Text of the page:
We spend a lot of time in this column discussing sophisticated gages and out-of-the-ordinary applications—so much so, that perhaps we've lately been neglecting the basics. After all, the fanciest electronics, computers and software won't deliver accurate results if good gaging practice is absent. So let's review a couple of the bedrock principles that apply to virtually every precision measurement situation: proper gage specification and inspection, care and maintenance.
First, there's the "ten to one" rule. The measuring instrument should resolve to approximately one-tenth of the tolerance being measured. For example, if the total tolerance spread is 0.01 mm (that is, ±0.005 mm), the smallest increment displayed on the gage should be 0.001 mm. A gage that only reads to 0.005 mm can't resolve closely enough for accurate judgments in borderline cases, and doesn't allow for the observation of trends within the tolerance band. On the other hand, a gage that resolves to 0.0001 mm might give the user the impression of excessive part variation, and requires more care to read and record results. It also might not have adequate range, and would certainly cost more than necessary for the application. For some extremely tight tolerance applications (say, ±50 microinches or less), 10:1 is not readily achievable, and it may be necessary to accept 5:1. For coarse work, 10:1, or something very close to it, should always be used.
All measuring tools should be inspected at least once a year for calibration and repeatability. Tools that are used for critical measurements, or that are subjected to unusually hard or frequent use, should be inspected more frequently—possibly as often as every three months. If a gage is dropped, don't take a chance; get it checked right away. Even though it appears to work properly, accuracy or repeatability may have been affected. The cost of having it inspected and calibrated is usually trivial compared to the cost of relying on bad measurements. What may those be? Scrap, rework, returns—possibly even legal liability.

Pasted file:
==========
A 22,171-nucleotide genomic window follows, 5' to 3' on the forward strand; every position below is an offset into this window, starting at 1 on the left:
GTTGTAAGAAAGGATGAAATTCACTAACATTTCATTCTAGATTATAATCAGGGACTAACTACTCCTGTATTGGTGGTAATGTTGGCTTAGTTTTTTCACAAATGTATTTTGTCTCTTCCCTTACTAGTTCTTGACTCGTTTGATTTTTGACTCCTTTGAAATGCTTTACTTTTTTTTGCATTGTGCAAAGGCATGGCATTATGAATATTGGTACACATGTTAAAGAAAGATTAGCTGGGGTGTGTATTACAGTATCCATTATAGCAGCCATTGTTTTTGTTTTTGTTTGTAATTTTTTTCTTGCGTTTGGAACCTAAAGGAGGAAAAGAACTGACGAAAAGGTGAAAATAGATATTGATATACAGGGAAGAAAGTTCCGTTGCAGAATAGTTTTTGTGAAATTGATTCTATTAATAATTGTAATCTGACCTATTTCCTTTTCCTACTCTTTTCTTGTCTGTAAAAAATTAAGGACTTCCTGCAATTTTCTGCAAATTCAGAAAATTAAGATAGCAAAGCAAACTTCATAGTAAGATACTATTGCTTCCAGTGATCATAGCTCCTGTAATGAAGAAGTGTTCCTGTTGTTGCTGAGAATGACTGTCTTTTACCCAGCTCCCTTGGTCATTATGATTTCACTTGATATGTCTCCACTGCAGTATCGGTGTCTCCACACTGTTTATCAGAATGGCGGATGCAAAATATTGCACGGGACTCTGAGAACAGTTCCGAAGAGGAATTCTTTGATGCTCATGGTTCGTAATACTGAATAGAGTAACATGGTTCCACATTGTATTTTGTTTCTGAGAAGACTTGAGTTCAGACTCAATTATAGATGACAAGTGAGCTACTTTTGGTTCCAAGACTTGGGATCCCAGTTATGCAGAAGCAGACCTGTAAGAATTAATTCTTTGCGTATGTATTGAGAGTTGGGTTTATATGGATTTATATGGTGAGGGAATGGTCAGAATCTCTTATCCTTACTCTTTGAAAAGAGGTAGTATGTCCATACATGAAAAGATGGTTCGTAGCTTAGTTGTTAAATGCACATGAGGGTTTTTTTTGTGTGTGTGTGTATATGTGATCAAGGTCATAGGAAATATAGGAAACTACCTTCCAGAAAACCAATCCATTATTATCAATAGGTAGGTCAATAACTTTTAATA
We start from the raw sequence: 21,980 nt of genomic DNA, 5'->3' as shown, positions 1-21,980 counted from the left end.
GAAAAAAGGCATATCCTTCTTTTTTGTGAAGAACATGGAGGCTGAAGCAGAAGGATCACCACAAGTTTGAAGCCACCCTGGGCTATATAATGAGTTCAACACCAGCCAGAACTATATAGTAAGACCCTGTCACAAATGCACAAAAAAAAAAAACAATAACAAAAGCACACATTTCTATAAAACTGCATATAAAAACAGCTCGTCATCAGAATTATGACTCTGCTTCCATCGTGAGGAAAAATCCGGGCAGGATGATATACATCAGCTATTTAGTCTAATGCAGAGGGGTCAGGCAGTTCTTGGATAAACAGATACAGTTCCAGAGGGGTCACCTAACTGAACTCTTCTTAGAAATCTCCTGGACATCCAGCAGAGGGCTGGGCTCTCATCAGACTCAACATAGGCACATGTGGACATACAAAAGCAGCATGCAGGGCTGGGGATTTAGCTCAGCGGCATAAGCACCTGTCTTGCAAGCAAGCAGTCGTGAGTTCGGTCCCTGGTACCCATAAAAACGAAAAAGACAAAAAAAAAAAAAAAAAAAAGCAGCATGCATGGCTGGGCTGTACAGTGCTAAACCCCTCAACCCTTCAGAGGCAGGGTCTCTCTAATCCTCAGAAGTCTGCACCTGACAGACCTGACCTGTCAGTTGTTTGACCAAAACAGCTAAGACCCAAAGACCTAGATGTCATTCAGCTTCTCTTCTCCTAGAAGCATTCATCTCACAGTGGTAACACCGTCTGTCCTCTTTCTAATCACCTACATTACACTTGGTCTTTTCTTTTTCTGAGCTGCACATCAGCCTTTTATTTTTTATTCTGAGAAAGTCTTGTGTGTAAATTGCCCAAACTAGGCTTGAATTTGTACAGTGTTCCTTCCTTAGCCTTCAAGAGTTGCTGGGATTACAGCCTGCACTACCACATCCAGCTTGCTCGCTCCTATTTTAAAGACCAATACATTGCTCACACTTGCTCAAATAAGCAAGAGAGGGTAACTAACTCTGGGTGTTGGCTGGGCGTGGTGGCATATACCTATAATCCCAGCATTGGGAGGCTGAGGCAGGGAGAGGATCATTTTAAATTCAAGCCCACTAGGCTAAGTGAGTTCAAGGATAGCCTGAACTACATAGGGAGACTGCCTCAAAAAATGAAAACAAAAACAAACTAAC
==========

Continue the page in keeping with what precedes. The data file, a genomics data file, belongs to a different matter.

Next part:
Certification is the process of verifying that a measuring tool meets original-equipment specifications by checking its performance against a standard that is traceable to a national reference standard. Certification thus represents a higher level of assurance than a normal inspection, which may be performed using gages and standards that are believed to be accurate, but are not themselves certified and traceable. Annual certification of all precision measuring instruments should be a requirement in any shop that prides itself on accurate and/or close-tolerance work, and it must be done in shops working to achieve or maintain ISO/QS 9000 certification.
Poor gage repeatability has many possible causes, which can generally be summarized as parts or components that are loose, bent, worn or sticking. Gage contacts or anvils are probably the most common source of problems because they're in direct contact with the workpiece and exposed to damage. They should be visually inspected frequently for chips, scratches, and visible signs of wear, and checked periodically for parallelism and flatness as well.
Most handheld measuring instruments are sold with a fitted box. Use it. Don't put loose gages in a toolbox, alongside old drill bits, screwdrivers, and assorted chips and grime. Keep your gages clean, and treat them with care and respect. Any time you see a gage that looks beat up—it probably has been. Don't trust it, unless you first prove its capabilities through inspection, calibration, and certification.
We occasionally see shops that pay their machinists well and spend hundreds of thousands of dollars on new production equipment, but use old gages, micrometers, and verniers with problems so severe that they won't repeat to within several divisions on the indicator dial or barrel scale. That's penny wise and pound foolish. Regular gage inspection and certification is a clear sign to customers that you take pride in your work, that you're making proper efforts to eliminate bad parts, and that you're seriously committed to quality.blog comments powered by Disqus